This weekend we have been graced with extraordinarily unseasonal weather for British summer (let alone April). Ordinarily in summer it’s overcast, cold and raining – much like winter only a bit less dark in the evenings – but this weekend the sun is shining, temperatures are soaring to 18C and there is nary a cloud in the sky to cast a shadow on this perfect summery day.

The only sane reaction to this sort of weather is, of course, to don shorts, slap on some sun cream, do some gardening, have a BBQ and… make some iced tea. Yes, I have done all of these things this weekend and I couldn’t feel better about it.

I had some issues trying to find a recipe for iced tea. Possibly this was because I was so over-excited by the prospect that I just started it, then halfway through thought maybe I should consult a recipe, then ignored all recipes and just carried on as I was. The main issue though was that all the recipes seemed to be something along the lines of:
1. Make tea with tea bags
2. Add lemon and sugar to taste
Erm, thanks? Firstly this is unofficial English Summer and tea bags just won’t cut it. Secondly, any recipe that only requires three ingredients (well, okay, four if you count the water) and tells you to add two of them “to taste” is not really a recipe so much as a list of foodstuffs that can somehow be combined into something delicious but you’re on your own figuring out how.

So this is what I came up with, and it was just lovely to drink whilst sitting out in the garden in the sunshine, being amused by a small cat who was being very silly.

Makes approximately 2 litres (I say approximately 2 litres because our large measuring jug has chocolate sauce in it, so I was trying to measure the iced tea by pouring it between three different containers . For a short while I felt I’d actually been transplanted into a Professor Layton game)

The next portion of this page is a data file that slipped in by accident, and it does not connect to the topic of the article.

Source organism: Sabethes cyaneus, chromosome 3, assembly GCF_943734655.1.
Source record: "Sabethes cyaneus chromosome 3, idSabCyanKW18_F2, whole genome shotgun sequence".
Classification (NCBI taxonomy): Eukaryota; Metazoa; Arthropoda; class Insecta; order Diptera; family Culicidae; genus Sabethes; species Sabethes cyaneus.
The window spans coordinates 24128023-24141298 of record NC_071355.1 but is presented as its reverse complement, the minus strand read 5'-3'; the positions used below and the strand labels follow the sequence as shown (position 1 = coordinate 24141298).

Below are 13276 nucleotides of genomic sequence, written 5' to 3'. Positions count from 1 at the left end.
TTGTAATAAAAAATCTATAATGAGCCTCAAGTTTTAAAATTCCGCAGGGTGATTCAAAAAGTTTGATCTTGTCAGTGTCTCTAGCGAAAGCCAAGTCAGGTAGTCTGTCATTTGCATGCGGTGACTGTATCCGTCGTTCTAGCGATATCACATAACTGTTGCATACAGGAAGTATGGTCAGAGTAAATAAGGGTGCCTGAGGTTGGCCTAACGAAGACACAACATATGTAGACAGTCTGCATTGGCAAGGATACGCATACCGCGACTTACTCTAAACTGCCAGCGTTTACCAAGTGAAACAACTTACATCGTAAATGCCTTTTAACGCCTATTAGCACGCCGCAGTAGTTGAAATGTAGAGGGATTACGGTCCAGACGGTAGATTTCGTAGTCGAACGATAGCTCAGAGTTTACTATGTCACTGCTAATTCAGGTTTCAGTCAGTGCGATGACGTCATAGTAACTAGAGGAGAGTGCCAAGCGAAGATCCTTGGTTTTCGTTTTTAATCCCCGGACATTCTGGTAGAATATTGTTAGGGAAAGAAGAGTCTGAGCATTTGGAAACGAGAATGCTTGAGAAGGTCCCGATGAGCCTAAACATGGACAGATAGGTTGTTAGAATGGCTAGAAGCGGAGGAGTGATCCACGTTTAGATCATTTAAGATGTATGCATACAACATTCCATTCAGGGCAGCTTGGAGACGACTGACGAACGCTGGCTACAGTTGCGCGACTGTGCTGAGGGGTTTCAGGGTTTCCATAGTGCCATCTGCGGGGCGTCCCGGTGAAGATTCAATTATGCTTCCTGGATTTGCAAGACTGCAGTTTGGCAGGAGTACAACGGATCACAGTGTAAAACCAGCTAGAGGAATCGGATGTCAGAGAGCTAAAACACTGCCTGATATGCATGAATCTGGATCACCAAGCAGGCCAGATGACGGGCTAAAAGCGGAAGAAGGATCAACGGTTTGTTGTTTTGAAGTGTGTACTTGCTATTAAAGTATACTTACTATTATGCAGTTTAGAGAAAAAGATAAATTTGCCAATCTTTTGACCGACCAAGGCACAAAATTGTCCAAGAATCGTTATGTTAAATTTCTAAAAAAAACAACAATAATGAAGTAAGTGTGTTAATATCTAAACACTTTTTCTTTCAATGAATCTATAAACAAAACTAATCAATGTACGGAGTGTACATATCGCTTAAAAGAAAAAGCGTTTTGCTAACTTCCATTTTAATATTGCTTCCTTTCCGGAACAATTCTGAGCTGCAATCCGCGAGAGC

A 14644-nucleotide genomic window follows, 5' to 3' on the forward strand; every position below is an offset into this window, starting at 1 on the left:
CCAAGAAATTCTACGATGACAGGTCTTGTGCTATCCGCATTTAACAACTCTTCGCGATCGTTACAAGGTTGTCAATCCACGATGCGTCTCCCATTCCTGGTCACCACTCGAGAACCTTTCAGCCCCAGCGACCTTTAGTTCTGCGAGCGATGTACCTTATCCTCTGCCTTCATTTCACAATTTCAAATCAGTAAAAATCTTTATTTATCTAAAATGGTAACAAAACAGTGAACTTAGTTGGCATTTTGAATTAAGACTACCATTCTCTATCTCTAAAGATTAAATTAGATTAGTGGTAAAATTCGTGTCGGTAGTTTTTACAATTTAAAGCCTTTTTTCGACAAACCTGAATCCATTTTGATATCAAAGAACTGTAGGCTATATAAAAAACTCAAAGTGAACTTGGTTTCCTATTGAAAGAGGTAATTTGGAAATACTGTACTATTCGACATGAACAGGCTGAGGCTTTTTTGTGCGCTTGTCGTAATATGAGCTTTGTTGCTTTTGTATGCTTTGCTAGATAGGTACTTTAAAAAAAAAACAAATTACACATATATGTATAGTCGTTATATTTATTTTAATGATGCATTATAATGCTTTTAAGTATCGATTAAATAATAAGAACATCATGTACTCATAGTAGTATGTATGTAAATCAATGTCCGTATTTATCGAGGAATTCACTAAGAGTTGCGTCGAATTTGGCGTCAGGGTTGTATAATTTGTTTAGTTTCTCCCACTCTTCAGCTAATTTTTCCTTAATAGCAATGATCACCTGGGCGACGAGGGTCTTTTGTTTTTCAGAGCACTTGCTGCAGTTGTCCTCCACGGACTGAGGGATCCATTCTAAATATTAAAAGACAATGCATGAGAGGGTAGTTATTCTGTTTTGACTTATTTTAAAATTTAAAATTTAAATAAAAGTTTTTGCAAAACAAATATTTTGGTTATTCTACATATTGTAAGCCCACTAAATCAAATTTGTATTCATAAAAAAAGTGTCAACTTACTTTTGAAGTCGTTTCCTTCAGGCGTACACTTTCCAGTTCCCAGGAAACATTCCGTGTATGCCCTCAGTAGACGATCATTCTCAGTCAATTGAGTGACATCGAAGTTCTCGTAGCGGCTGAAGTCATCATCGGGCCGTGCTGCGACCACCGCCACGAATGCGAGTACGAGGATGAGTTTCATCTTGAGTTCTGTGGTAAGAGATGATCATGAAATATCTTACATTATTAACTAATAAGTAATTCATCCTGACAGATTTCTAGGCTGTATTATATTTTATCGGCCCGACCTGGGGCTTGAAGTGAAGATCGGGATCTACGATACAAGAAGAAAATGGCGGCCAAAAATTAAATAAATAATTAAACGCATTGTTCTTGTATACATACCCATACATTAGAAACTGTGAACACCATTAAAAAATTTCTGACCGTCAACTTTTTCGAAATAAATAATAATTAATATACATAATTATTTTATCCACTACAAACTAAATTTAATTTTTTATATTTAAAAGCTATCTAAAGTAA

2 teaspoons tea leaves (I used Ceylon)
1 litre water
3 tablespoons granulated sugar
juice of one lemon (approximately 60ml)

1. Make the tea. Boil the water then pour over the tea leaves and steep for around 15 minutes (I have heard you can experiment a lot with amount of tea used vs. steeping time. I just used 2 teaspoons of tea as this is how much I’d use if I were making a pot of tea, and steeped for 15 minutes while I ate my breakfast)
2. Remove the tea leaves. Stir in the sugar until dissolved. Add the lemon juice and top up to around 2L with cold water
3. Chill completely before serving (alternatively use ice in step 2 to get it cold quickly)

Serve with ice, in the garden, with sunshine. Small cat optional.

The Chewy

I’ve been having one of those evenings. You know the ones? Yeah, one of those ones. The ones where you’ve had a kind of unproductive day, then you get a call – dinner date, great, kicked back into action. Dressed nicely, hair looking good. Then you get another call, which you were beginning to suspect anyway, because it comes half an hour late – sorry, cancelled, something came up. Can’t be helped.

So I have no dinner and my hair looks nice for nothing and I trudge on over to Tesco’s to pick up a ready meal, practising my look of aloof desolation, as I really am dressed rather too nicely for this, and also feeling rather sorry for myself.

I am thinking it’s time to bake. I am thinking of a cookie recipe I have been wanting to try for ages but never got around to: The Chewy. I am thinking that if these are the best damn cookies in the world (or even, let’s be honest, just half decent) then this evening might just be salvaged.

Makes around 24
250g butter
1/4 cup sugar
1 1/4 cup brown sugar
1 egg
1 egg yolk
2 tbsps milk
1 tbsp vanilla essence
2 1/4 cups bread flour
1/2 tsp salt
1 tsp baking soda
1.5 cups chocolate chips (or 200g chocolate, chopped)

1. Melt the butter, then cream with the sugars using an electric whisk (or stand mixer, if you’re lucky enough to have one that’s not a repository for kitchen detritus that you have nowhere else to put, so shove it in this handy large bowl so helpfully kept on the counter)
2.  Mix in the egg and yolk, then the milk and vanilla, until well combined